All trainees are required to attend the Seminar on Addictions Research (SOAR). The twice monthly seminar consists of trainee and faculty presentations meant to provide the opportunity to present planned, ongoing, or completed addictions research and receive feedback and discussion. Job talks may also be presented. SOAR attendees include DART T32 trainees, K awardees in addictions research across departments, and advanced graduate students (i.e., conducting dissertation work). Required attendees also include junior faculty supported by the NIDA-funded K12 PittCATS program, directed by Dr. Kraemer. The seminar creates a core cross-departmental addictions training community that builds knowledge and networking pertinent to addictions research and supports individual training and career development goals pertinent to addiction-focused careers.

All DART fellows are also required to attend the Career and Research Development (CARD) Seminar. Trainees participate in weekly didactic and writing sessions. Didactic sessions address research conduct topics such as mentor/mentee relationships, scientific writing, the NIH review process, and observing a mock IRG grant review. There are also two 8-week “Writing Block” sessions, in which trainees submit drafts of their developing grant proposals for peer and faculty review. CARD Seminar participation also facilitates postdoctoral networking within the Department, as well as provides peer support.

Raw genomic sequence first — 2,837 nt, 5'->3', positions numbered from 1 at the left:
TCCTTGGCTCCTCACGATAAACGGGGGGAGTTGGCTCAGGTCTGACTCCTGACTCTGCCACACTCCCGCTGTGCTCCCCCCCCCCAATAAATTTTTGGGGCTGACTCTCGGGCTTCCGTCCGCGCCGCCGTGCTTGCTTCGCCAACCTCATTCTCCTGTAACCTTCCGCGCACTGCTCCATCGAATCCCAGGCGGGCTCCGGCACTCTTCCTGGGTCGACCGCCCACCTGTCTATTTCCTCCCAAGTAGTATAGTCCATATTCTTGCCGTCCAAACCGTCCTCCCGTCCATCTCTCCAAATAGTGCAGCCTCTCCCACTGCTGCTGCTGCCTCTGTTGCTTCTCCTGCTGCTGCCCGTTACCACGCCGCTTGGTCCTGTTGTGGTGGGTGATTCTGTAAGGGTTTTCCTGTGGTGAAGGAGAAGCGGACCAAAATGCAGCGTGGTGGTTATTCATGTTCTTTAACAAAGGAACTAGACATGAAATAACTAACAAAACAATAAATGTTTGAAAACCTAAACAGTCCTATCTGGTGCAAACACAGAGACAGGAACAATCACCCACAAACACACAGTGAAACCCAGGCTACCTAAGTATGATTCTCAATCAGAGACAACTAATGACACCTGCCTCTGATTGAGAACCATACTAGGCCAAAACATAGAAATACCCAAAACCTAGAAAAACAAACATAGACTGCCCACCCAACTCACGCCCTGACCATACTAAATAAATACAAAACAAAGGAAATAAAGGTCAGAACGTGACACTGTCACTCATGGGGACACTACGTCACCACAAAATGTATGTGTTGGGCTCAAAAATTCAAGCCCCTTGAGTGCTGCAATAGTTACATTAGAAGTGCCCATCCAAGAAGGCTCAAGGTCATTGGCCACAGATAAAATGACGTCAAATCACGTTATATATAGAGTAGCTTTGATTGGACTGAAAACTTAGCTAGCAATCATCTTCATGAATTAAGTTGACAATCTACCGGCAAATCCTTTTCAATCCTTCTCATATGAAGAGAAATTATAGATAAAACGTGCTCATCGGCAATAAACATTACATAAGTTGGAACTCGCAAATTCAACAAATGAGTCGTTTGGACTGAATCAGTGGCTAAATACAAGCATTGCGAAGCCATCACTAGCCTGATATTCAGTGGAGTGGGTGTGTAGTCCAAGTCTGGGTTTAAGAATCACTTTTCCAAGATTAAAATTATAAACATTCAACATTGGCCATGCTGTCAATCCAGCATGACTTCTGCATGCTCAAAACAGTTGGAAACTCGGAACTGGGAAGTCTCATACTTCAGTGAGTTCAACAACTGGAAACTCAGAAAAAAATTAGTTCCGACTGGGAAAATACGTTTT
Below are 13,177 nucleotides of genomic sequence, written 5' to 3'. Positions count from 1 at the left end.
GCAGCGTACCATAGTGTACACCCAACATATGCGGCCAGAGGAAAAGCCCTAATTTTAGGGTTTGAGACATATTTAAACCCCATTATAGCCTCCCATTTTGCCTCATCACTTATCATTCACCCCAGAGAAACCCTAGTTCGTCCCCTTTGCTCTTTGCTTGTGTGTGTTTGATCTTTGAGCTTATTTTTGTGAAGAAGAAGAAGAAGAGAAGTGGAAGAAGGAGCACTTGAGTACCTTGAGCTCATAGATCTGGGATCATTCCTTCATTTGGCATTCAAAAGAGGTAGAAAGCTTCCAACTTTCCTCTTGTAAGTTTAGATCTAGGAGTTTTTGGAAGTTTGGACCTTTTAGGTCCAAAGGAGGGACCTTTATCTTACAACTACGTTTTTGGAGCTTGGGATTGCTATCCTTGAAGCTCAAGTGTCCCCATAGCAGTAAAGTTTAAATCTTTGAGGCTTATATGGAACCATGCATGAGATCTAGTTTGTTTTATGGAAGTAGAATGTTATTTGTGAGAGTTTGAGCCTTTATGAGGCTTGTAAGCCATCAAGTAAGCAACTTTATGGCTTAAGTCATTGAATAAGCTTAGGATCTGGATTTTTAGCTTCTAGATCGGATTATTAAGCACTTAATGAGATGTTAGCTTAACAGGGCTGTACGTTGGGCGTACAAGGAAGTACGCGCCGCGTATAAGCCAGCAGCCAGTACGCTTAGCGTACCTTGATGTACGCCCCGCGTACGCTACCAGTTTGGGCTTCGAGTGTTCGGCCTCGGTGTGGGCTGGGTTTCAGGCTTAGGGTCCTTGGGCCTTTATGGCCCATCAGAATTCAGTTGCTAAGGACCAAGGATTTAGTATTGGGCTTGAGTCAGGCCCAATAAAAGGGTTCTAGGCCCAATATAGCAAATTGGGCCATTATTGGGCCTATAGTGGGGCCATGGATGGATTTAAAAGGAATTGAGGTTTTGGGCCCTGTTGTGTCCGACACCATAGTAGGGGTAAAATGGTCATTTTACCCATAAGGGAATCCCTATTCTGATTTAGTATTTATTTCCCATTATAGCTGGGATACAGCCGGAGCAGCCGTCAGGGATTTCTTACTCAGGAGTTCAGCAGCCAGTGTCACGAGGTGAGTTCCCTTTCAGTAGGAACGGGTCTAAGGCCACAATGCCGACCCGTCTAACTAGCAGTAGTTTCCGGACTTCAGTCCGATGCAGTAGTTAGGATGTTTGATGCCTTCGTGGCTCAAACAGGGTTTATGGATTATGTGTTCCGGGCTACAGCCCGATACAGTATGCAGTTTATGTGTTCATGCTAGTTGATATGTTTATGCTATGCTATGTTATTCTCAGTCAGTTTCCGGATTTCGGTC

Trainees are also required to participate in the Department of Psychiatry Research Day, an annual oral and poster presentation day for Psychiatry residents, research fellows, and junior faculty, during which trainees present their work to a multidisciplinary audience of physicians, other clinicians, and basic and applied researchers. They also participate in small group sessions facilitated by a faculty member on topics related to career development and novel strategies for research.

A new initiative at the University of Pittsburgh available to trainees is the Bridging Connections in Addiction Research (BCAR) network, whose mission is to promote addiction research by providing networking and collaborative opportunities among faculty and trainees throughout the University. BCAR advances collaboration through monthly meetings, where attendees present current research and have opportunities for structured and unstructured networking.